The ash trees in our state of Pennsylvania are under attack! The villain is discreet but extremely effective. Millions of ash trees have been killed to date and chances are all true ashes will have perished when it is said and done. The worst part may be that you never saw it coming. In fact, if the trees in your own backyard have not been affected, you might not of even known it was happening. But rest assured, the ash trees as we know them are dying and there is not much you can do to stop it. The Emerald Ash Borer (EAB) is the ash tree killer that was first discovered in the United States in the summer of 2002 in Michigan. These super creeps were most likely doing damage a decade before their discovery. Native to Asia, there is no native or natural predator here in the states that can stop the pest. Pennsylvania confirmed the presence of EAB in the western part of the state in 2007. The pest is swiftly and successfully destroying our ash in more than half of the 67 counties in PA to date.
The EAB larvae damage the trees as they consume the inner bark, known as phloem, creating S shaped galleries. This process ultimately girdles the entire tree. The phloem transports nutrients and water within the tree. The adult EAB emerge from the tree leaving a D shaped hole in the outer bark in May and early June. The adult EAB is metallic green in color and is approximately 1/8″ in length. The winged pest will fly in swarms to new territory leaving standing dead trees in their wake. At some point woodpeckers will discover the larvae in the tree. Flecking the outer bark away, they eat their fill as they methodically work the entire tree over. This flecking, in many cases, is the first sign of an EAB infestation. Other signs of an infestation are dying and dead branches or epicormic shoots sprouting from the main stem of the tree.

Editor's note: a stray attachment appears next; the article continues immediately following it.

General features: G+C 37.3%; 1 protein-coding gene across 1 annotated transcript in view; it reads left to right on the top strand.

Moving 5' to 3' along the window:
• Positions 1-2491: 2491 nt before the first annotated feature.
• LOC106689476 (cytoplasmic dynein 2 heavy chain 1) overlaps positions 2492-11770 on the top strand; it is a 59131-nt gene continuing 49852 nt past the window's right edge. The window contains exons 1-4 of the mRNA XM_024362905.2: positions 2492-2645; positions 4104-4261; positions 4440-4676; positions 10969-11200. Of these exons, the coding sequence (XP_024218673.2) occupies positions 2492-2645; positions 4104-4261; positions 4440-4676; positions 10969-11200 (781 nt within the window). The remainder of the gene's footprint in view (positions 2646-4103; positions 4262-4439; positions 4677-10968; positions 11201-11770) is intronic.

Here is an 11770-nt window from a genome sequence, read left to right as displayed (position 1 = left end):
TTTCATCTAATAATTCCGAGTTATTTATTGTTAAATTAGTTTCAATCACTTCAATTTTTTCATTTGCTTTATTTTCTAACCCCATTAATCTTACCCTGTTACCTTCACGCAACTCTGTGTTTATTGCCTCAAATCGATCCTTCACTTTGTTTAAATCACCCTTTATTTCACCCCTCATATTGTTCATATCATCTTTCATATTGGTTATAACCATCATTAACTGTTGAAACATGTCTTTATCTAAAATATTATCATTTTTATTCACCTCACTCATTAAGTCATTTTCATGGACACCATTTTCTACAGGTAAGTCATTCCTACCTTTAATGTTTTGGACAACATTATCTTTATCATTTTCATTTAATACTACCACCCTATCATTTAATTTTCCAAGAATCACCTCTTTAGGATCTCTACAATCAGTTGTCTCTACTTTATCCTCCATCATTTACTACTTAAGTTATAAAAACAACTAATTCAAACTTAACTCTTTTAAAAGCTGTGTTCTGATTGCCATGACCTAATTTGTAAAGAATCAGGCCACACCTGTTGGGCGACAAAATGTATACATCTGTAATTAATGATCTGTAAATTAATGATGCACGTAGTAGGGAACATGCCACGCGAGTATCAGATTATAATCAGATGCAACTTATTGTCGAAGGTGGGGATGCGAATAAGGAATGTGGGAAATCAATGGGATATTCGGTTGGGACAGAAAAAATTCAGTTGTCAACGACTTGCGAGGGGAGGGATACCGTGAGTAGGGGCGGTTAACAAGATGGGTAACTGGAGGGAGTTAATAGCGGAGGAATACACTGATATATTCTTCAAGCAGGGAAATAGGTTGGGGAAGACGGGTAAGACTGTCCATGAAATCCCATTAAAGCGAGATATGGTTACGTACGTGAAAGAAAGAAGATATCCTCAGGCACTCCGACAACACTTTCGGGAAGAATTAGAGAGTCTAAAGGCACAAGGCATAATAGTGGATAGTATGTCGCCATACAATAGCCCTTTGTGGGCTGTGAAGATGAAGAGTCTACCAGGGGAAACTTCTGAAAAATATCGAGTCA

Determining whether the trees you own are in fact ash, you will need to know the identifying characteristics of the tree. In the winter months you will notice the twigs growing opposite each other from the branches in the crown of the tree. The twigs are more stout than those of maples which also display opposite branching. The buds on the maples twigs are more visible than those of the ash. The bark is furrowed or scaly and has diamond shaped ridges on mature trees. The bark is grayish in color and the branches are more smooth than the main stem. In the summer months the tree displays compound leaves containing about 5 to 11 leaflets, similar to walnut, butternut, hickory and locust trees. The male ash tree produce seeds contained in wing like samaras. Now that you have identified the ash trees, the time to act is now. If you own property and have ash growing there, you have a few options, but be sure to contact your specific county extension office.
First, you could let nature take its course. The woodpeckers will fly in and feed on the EAB larvae, flecking away the outer bark. The standing dead tree can be utilized as a home for cavity nesting wildlife. The wood will recycle itself into the landscape and new trees and plants will take advantage of the open space available. Second, if the trees are marketable, you can have them cut and sold to your local lumber company. This is a great option for any landowner with valuable timber that has not yet been obliterated by the EAB. The ash will deteriorate rapidly once blighted, leaving the wood invaluable. Acting sooner than later will give you an opportunity to put unexpected money in your pocket. This will create some valuable and popular firewood as well. The wood splits easier than most and produces quality heat for your home. Do not move infested wood outside of your county without first contacting your specific county extension office.
Finally, if the tree poses a danger to you, your home or others you should be sure to act responsibly. A licensed arborist can safely take down trees that are growing in precarious locations. They can grind the tree into mulch to be used around your home. Woodworkers might be interested in the wood for various projects. A chainsaw carver could create a piece of art for you. A few single trees that may have sentimental or esthetic value could be injected with insecticide, also by a licensed arborist. This method can be costly, with the need to continue treatments every few years. Please contact your specific county extension office before moving any suspect wood. Keep yourself educated on what pests might be affecting the trees of Pennsylvania. Do your part to protect your trees and property.